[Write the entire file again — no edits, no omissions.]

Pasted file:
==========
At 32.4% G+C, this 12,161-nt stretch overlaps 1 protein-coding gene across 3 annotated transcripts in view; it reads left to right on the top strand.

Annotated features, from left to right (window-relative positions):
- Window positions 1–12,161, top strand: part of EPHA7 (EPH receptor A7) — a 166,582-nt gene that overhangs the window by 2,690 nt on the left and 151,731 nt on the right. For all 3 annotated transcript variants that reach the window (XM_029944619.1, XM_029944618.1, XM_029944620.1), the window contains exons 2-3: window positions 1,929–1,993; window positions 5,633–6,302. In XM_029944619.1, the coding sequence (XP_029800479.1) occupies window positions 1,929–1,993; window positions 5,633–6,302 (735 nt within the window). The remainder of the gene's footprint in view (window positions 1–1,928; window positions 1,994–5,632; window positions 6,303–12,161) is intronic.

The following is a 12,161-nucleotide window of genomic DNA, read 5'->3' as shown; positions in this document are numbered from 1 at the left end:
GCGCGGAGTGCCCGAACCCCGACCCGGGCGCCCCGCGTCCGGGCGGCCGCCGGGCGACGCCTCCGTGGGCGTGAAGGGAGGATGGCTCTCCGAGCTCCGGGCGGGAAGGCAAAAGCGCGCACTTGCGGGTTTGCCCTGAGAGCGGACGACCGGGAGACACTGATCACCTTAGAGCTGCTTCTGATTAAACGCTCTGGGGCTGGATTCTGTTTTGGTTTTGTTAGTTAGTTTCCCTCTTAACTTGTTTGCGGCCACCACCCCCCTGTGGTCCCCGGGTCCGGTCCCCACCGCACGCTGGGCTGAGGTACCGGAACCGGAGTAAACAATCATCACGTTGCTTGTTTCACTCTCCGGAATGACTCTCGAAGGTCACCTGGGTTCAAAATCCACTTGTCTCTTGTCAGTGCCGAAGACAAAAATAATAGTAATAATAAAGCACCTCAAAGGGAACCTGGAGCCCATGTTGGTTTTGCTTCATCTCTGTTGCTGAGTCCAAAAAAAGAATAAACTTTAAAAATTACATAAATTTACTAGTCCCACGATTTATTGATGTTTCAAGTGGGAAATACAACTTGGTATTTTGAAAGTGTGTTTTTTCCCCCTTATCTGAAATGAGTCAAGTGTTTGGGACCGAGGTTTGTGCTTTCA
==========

At 32.4% G+C, this 12,161-nt stretch overlaps 1 protein-coding gene across 3 annotated transcripts in view; it reads left to right on the top strand.

Annotated features, from left to right (window-relative positions):
- Window positions 1–12,161, top strand: part of EPHA7 (EPH receptor A7) — a 166,582-nt gene that overhangs the window by 2,690 nt on the left and 151,731 nt on the right. For all 3 annotated transcript variants that reach the window (XM_029944619.1, XM_029944618.1, XM_029944620.1), the window contains exons 2-3: window positions 1,929–1,993; window positions 5,633–6,302. In XM_029944619.1, the coding sequence (XP_029800479.1) occupies window positions 1,929–1,993; window positions 5,633–6,302 (735 nt within the window). The remainder of the gene's footprint in view (window positions 1–1,928; window positions 1,994–5,632; window positions 6,303–12,161) is intronic.

The following is a 12,161-nucleotide window of genomic DNA, read 5'->3' as shown; positions in this document are numbered from 1 at the left end:
GCGCGGAGTGCCCGAACCCCGACCCGGGCGCCCCGCGTCCGGGCGGCCGCCGGGCGACGCCTCCGTGGGCGTGAAGGGAGGATGGCTCTCCGAGCTCCGGGCGGGAAGGCAAAAGCGCGCACTTGCGGGTTTGCCCTGAGAGCGGACGACCGGGAGACACTGATCACCTTAGAGCTGCTTCTGATTAAACGCTCTGGGGCTGGATTCTGTTTTGGTTTTGTTAGTTAGTTTCCCTCTTAACTTGTTTGCGGCCACCACCCCCCTGTGGTCCCCGGGTCCGGTCCCCACCGCACGCTGGGCTGAGGTACCGGAACCGGAGTAAACAATCATCACGTTGCTTGTTTCACTCTCCGGAATGACTCTCGAAGGTCACCTGGGTTCAAAATCCACTTGTCTCTTGTCAGTGCCGAAGACAAAAATAATAGTAATAATAAAGCACCTCAAAGGGAACCTGGAGCCCATGTTGGTTTTGCTTCATCTCTGTTGCTGAGTCCAAAAAAAGAATAAACTTTAAAAATTACATAAATTTACTAGTCCCACGATTTATTGATGTTTCAAGTGGGAAATACAACTTGGTATTTTGAAAGTGTGTTTTTTCCCCCTTATCTGAAATGAGTCAAGTGTTTGGGACCGAGGTTTGTGCTTTCA